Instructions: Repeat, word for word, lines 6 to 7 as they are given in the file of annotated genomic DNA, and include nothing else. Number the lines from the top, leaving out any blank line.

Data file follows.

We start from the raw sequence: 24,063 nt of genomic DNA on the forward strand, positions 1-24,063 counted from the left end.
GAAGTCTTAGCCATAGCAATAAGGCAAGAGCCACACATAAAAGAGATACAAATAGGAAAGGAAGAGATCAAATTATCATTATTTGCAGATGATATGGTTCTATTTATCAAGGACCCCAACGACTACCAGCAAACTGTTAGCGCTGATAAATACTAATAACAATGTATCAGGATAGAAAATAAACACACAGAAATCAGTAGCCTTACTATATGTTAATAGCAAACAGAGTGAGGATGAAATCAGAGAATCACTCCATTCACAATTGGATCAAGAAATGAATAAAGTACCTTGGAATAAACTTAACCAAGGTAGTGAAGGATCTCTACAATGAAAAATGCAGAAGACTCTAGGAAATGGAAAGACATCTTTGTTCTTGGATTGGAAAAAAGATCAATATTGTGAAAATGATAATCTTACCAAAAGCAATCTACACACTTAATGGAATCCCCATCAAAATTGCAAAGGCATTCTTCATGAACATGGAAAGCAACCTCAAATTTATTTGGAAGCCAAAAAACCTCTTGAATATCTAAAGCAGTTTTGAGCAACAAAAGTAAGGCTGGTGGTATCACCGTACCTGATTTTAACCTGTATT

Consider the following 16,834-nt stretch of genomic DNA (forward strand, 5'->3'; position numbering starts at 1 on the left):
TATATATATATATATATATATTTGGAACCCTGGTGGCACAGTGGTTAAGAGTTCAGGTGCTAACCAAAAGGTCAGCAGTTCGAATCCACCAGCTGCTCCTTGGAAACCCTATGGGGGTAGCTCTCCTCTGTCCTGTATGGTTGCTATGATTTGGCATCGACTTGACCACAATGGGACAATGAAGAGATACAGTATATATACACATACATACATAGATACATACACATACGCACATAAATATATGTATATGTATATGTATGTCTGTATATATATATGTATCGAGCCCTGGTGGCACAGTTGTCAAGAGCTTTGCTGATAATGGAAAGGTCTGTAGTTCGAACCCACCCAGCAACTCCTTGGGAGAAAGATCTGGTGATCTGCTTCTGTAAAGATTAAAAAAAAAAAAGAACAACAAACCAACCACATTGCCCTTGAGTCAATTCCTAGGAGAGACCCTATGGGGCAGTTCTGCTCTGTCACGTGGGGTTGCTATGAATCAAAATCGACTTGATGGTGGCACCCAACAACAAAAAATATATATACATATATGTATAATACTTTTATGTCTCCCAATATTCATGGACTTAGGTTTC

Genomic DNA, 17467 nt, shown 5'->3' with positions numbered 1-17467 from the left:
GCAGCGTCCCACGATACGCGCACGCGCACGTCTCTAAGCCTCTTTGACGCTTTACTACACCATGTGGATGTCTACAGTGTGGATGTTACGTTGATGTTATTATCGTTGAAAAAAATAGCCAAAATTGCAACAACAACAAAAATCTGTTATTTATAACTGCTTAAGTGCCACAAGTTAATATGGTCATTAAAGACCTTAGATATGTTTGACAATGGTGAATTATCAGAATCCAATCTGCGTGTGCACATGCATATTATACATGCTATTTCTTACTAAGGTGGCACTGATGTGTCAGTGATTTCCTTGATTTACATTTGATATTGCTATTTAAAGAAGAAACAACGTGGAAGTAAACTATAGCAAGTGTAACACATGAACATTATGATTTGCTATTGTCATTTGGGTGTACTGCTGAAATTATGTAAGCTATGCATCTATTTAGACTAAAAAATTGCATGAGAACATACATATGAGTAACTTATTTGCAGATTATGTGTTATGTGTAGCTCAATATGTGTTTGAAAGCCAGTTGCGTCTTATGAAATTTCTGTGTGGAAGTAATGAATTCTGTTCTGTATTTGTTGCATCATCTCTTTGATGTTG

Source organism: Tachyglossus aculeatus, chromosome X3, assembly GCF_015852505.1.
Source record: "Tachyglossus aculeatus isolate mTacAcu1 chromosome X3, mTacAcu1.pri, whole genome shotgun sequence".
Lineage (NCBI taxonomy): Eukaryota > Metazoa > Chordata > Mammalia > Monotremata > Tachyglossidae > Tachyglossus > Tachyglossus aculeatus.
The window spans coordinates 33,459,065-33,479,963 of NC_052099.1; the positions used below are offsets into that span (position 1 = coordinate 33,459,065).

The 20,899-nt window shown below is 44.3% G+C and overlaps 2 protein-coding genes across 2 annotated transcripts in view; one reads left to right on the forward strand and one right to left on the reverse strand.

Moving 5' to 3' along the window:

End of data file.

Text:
GCAGCGTCCCACGATACGCGCACGCGCACGTCTCTAAGCCTCTTTGACGCTTTACTACACCATGTGGATGTCTACAGTGTGGATGTTACGTTGATGTTATTATCGTTGAAAAAAATAGCCAAAATTGCAACAACAACAAAAATCTGTTATTTATAACTGCTTAAGTGCCACAAGTTAATATGGTCATTAAAGACCTTAGATATGTTTGACAATGGTGAATTATCAGAATCCAATCTGCGTGTGCACATGCATATTATACATGCTATTTCTTACTAAGGTGGCACTGATGTGTCAGTGATTTCCTTGATTTACATTTGATATTGCTATTTAAAGAAGAAACAACGTGGAAGTAAACTATAGCAAGTGTAACACATGAACATTATGATTTGCTATTGTCATTTGGGTGTACTGCTGAAATTATGTAAGCTATGCATCTATTTAGACTAAAAAATTGCATGAGAACATACATATGAGTAACTTATTTGCAGATTATGTGTTATGTGTAGCTCAATATGTGTTTGAAAGCCAGTTGCGTCTTATGAAATTTCTGTGTGGAAGTAATGAATTCTGTTCTGTATTTGTTGCATCATCTCTTTGATGTTG

Source organism: Tachyglossus aculeatus, chromosome X3, assembly GCF_015852505.1.